Thursday, April 3, 2008

Glowing Tobacco Plants

Recent advances in technology have allowed scientists at the University of California at San Diego (UCSD) to create a tobacco plant that glows like a firefly. The scientists used the gene responsible for the glow in fireflies and have created from it a glowing genetic tag. Until this recent advance in technology in marking and monitoring gene activity scientists have had to use radioactivity which is a dangerous, costly and time consuming procedure. The new procedure which these scientists have developed is between 100 and 1000 times more sensitive than previous methods at detecting gene expression.

The reason that they can get a tobacco plant to glow like a firefly is because these to organisms have a very closely related genome. The essential part of this procedure is the enzyme luciferase which in fireflies catalyzes a chemical reaction between luciferin a small organic molecule that is present in the firefly and adenosine triphosphate (ATP). When all three of these molecules are present a chemical reaction occurs between luciferin and ATP which emits light.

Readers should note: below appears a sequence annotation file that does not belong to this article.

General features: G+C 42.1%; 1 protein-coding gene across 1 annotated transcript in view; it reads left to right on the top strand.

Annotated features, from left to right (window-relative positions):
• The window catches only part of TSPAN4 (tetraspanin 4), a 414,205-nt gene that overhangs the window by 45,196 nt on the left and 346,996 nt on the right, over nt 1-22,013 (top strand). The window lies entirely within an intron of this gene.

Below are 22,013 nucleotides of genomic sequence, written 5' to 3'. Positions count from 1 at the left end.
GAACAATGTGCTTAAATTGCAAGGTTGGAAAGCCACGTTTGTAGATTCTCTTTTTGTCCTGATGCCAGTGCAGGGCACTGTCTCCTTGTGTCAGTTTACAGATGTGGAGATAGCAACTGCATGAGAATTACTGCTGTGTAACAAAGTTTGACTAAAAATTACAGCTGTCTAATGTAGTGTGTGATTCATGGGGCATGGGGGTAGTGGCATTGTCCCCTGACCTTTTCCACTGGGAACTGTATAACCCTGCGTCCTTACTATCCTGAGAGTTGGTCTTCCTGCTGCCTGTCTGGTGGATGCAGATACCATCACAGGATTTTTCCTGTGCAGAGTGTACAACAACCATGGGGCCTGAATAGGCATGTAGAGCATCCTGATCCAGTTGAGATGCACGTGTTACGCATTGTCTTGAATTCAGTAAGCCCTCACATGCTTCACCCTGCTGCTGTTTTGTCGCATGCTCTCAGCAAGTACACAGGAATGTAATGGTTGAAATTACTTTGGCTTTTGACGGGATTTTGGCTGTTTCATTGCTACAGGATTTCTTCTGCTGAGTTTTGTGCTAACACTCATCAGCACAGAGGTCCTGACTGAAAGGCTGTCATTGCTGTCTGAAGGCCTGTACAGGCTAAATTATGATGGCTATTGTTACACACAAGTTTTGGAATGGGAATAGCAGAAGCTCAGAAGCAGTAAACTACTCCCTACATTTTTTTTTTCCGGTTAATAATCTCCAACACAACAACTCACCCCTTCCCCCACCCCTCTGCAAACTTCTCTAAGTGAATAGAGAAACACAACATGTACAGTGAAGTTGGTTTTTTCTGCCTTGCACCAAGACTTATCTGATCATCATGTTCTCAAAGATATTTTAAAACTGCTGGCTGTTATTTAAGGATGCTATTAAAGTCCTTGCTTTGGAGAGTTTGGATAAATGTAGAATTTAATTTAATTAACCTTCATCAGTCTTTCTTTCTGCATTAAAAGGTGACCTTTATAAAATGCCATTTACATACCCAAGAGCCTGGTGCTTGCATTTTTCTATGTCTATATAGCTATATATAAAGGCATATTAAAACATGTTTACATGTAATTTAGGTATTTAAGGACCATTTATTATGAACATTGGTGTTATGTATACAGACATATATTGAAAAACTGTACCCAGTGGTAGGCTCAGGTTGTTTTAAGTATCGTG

Two years ago the team at UCSD successful isolated the gene that controls luciferase and transplanted it into bacteria. Last year the scientists successfully reported that they had transplanted the gene into the genes of the tobacco plant so that it was expressed. They now successfully grow genetically modified tobacco plants that emit light and glow when the plant comes in contact with luciferin.

This research in identifying genes that are being expressed is one of the keys steps to answer the nagging question of all biologists why every cell has every gene but only expresses a few of them to create a liver cell or a heart cell. The research has been continuing and the scientists have successfully made monkey cells produce luciferase. No this doesn’t mean that were going to see glowing monkeys in our zoos or possibly have glowing cats and dogs as pets. Though thinking about having a glowing dog would be pretty cool!!
Science News. Sept 27, 1986. 13 Mar. 2008.
Created by Joel Goode (41720758)